Legislature No Longer Funding School Advisory Councils

Legislature No Longer Funding School Advisory Councils

By Thomas Kennedy

This column originally ran in the Citrus County Chronicle on Sunday, October 30, 2016

SACThis Florida Legislature has nearly “put the nail into the coffin” of School Advisory Councils by no longer funding them and with it potentially taking away an essential voice: the voice of parents in our schools.

School Advisory (Enhancement) Councils, commonly known as SACs or S.A.E.C.s, were formed around the early 1990s.  Retired School Board Members Pat Deutschman and I were parents that began our public service on SACs.  Ms. Deutschman was there at the creation of SACs so I reached out to her on the subject. Deutschman shared, “SACs were originally meant as a vehicle for parents to get more involved in their child’s school by denoting them as ‘stakeholders’”.  Some of our best curriculum tools began as SACs initiatives.  Deutschman explained that SACs were often places where parents made impactful decisions in the classroom. For example, Deutschman shared, “(SACs) bought the school an actual computer” which was the first ever for that school.

SACs have been the places where a wide range of folks including, parents, students, community members, teachers, staff and administrators sat down together and reviewed the student performance data in detail. (State law required that a majority of the SAC members be parents and community members not employed by the school district.)  From the data reviews and in-depth discussions about the strengths, weaknesses and needs of the school a specific School Improvement Plan was drafted with measurable goals and timelines for review.  As a result, the district provided more teacher training sessions and data analysis training and formed a district- wide agreement about how to achieve those goals.  Deutschman shared, “There were many ‘Aha’ moments that led to improvements and contributed to our district to consistently be rated ‘High Performing’ for many years and earning a grade of ‘A’ for most of the past 10 years, something only a few other school districts in Florida have been able to achieve.”  Much of our District’s success has been attributed to the high expectations set by SACs, the Superintendent and the School Board.  Without the SACs and the individual School Improvement Plans SAC was responsible for monitoring, much of that success would have been haphazard at best.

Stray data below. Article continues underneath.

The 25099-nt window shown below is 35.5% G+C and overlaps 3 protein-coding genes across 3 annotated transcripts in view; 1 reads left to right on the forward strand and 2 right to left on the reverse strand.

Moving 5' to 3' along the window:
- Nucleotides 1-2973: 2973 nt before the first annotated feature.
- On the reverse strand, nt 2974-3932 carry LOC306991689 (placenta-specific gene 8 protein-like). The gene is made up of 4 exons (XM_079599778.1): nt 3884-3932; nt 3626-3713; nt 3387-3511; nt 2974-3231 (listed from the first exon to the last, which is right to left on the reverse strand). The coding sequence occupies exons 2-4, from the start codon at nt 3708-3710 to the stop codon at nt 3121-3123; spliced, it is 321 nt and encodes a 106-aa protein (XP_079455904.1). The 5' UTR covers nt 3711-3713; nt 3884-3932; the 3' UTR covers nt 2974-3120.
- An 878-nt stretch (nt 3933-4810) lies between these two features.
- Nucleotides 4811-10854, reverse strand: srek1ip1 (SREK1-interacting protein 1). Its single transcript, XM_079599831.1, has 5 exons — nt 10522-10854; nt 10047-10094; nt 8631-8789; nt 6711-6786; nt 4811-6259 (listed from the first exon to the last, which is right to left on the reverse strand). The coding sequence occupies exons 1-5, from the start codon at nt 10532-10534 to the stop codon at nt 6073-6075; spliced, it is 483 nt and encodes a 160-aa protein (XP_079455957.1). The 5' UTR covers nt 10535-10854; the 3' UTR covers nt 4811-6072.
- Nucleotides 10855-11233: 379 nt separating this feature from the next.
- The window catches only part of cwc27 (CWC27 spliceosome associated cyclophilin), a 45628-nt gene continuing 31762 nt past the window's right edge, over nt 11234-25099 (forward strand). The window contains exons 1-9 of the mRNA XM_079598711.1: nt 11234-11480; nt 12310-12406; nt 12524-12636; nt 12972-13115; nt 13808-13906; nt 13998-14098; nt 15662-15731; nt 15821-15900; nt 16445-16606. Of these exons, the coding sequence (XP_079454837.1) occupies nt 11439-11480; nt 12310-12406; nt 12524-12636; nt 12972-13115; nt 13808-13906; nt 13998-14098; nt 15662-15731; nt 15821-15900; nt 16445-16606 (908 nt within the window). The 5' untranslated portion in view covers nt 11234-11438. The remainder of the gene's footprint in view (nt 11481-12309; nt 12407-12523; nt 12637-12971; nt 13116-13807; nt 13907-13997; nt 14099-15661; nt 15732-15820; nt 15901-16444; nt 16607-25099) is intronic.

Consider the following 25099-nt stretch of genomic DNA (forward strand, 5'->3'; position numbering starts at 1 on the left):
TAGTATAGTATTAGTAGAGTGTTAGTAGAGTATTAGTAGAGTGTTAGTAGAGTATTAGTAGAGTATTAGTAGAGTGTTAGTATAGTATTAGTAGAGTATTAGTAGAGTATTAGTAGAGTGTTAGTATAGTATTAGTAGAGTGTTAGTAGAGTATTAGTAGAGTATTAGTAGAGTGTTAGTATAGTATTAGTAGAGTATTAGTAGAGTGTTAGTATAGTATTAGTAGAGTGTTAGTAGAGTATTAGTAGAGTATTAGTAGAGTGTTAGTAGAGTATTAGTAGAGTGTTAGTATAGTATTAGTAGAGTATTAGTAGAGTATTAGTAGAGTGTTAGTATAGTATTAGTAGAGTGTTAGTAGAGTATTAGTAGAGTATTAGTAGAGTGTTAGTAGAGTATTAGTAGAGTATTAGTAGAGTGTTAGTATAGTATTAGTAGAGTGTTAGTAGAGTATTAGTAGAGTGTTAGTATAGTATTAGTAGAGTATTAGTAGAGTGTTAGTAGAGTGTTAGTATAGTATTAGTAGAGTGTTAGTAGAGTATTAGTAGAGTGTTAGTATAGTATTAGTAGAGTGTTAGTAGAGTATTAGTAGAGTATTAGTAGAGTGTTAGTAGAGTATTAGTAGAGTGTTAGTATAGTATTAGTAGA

SACs are in Florida Statue 1001.452. The law states, “The school advisory council shall be the sole body responsible for final decision making at the school relating to implementation of the School Improvement Plan.”  When SACs were established, they were provided $10.00 per student to meet the objectives of the School Improvement Plan.  The entire SAC funding for a district the size of Citrus County was less than $150,000. Yet the impact from the funds was significate.

The funding for SACs came from the Florida Lottery revenues. It was clear that the law did not want SACs to act as Parent Teacher Organizations or fundraising entities.  They were to be school based decision makers.  By law, they were also to “assist the Principals in the development of the school budget and approve the school budget”.  It should be noted that the law expected that each year the state funds for SAC should be spent in that year to meet the current year’s School Improvement Plan.